Green Fluorescent Protein Purification Lab Report

Sunday, February 24, 2008


Purpose: To purify GFP from E. coli cells, this is transformed with pGLO by hydrophobic interaction chromatography. 

Materials: UV Light, transformation plates, culture tubes containing the growth media LB/amp/ara (+ and -), sterile loops, shaking incubator, transfer pipette, centrifuge, microtubes, equilibration buffer, binding buffer, wash buffer, elution buffer, lysed cells containing GFP, lysozyme, freezer, chromatography column, column with HIC stationary phase, supernatant, refrigerator, foam rack, saran wrap.

Protocol Used: GFP Purification Quick Guide (Growing Cell Cultures) and Purification Phase 1-3 (Bacterial Concentration, Bacterial Lysis, and Protein Chromatography).



  • Used a UV light to examine incubated transformation plates
  • Labeled two culture tubes containing LB/amp/ara + and –
  • Immersed green and white colony using a sterile loop into the + and – tubes, respectively
  • Cultured tubes in shaking incubator overnight at 32 degrees Celsius
  • Next day, observed cultures under UV light
  • Transferred 2 ml of + liquid into a + microtube
  • Spun microtube in centrifuge for 5 minutes at full speed
  • Observed pellet under UV light after pouring out the supernatant
  • Added 250 ml of TE solution
  • Added 1 drop of lysozyme to the resuspended bacterial pellet to initiate enzymatic digestion of the bacterial cell wall
  • Mixed by flicking tube
  • Observed under UV light
  • Stored microtube in freezer so the bacteria will rupture
  • Next day, thawed microtube and placed in centrifuge, pelleting the insoluble bacterial debris
  • Prepared the chromatography column, snapping off the bottom, removing the cap and allowing al the liquid buffer to drain
  • Added 2 ml of equilibrium buffer
  • Spun tube in centrifuge for 10 minutes
  • Examined with UV light
  • Transferred 250 ml of + supernatant using pipette into new microtube labeled +
  • Transferred 250 ml of the binding buffer to the + supernatant
  • Stored in refrigerator
  • Next day, labeled 3 collection tubes 1-3 and placed in foam rack
  • Placed column in collection tube 1
  • Loaded 250 ml of + supernatant to the top of column
  • Examined using UV light
  • Transferred column to collection tube 2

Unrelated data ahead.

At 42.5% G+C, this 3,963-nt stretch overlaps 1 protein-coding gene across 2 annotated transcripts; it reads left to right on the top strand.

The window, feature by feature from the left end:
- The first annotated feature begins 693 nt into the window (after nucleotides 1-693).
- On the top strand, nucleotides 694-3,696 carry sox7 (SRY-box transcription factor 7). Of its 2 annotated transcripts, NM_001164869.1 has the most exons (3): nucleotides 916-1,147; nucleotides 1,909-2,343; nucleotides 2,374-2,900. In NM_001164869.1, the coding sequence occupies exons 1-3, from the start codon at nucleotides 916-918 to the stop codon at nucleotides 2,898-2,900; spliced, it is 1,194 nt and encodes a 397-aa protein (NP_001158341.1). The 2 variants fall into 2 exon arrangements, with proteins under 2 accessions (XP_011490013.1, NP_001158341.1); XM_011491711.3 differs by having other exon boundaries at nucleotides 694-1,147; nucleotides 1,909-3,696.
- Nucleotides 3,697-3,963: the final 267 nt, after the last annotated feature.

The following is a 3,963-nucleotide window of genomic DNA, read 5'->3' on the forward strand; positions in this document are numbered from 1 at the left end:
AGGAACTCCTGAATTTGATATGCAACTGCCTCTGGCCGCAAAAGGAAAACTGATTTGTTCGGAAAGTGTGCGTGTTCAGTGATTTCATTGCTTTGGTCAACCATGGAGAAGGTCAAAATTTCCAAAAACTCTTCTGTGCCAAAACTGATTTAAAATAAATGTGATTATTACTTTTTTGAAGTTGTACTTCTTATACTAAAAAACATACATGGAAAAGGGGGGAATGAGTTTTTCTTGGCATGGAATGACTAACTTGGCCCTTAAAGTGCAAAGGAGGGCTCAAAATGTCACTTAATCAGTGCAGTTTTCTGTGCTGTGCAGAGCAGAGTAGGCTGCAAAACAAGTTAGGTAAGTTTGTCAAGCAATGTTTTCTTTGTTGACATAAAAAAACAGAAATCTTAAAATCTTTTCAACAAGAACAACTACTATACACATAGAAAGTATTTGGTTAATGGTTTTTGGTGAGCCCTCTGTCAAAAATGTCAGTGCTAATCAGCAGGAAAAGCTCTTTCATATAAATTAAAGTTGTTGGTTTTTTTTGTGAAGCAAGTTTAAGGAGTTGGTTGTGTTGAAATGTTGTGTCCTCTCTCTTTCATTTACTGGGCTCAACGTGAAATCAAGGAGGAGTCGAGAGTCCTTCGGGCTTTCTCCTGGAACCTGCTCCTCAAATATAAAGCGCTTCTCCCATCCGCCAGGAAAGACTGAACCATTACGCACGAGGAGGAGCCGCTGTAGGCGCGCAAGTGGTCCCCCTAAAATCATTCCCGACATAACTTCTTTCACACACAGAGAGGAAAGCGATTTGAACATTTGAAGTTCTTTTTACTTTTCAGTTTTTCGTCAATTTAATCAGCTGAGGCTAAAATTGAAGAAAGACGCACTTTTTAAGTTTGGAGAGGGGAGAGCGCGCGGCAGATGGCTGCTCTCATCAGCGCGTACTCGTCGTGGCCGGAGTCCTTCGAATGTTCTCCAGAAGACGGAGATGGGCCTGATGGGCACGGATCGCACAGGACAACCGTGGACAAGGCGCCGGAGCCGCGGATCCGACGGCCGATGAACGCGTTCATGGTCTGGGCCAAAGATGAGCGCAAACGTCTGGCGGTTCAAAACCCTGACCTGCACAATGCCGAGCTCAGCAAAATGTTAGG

• Added 250 ml of wash buffer and let flow into column
  • Transferred to tube 3
  • Added 750 ml of TE buffer and let flow into column
  • Examined using UV light
  • Examined all 3 collection tubes and notes any differences in color.
  • Saran wrapped tubes and placed in refrigerator

Observations: We noted that GFP fluoresces green when exposed to UV light. It is fluorescent in many species. GFP can be analyzed in live bacteria. Many proteins fused to GFP keep their activities. Stabilizing GFP allows it to fluoresce when being purified. The bacteria were a green fluorescent color. The purification seemed to work because of the glow. We also noted that when the supernatant was dripping through, it did not glow. However, the illusion buffer displayed the glow filtering through and disappearing. Also noted, the centrifuge caused a pellet to develop at the bottom of the tube, which was to be ignored.

Results: The isolated protein caused the bacteria to grow. The protein is now a bimolecular that is usually only in jellyfish. This lab proves that we can make an organism do something if we give it the correct genetic information. After overnight incubation or refrigeration, a glow could be seen. We successfully purified GFP, causing bacteria to glow. These results are expected.

Final Comments: The salt caused the 3D structure of proteins to change so the hydrophobic regions of the protein move to the outside. Once our sample was loaded onto the matrix, the proteins stuck to the beads. GFP is a protein that can be found in the supernatant of any lysed cells.

Sunday, February 24, 2008
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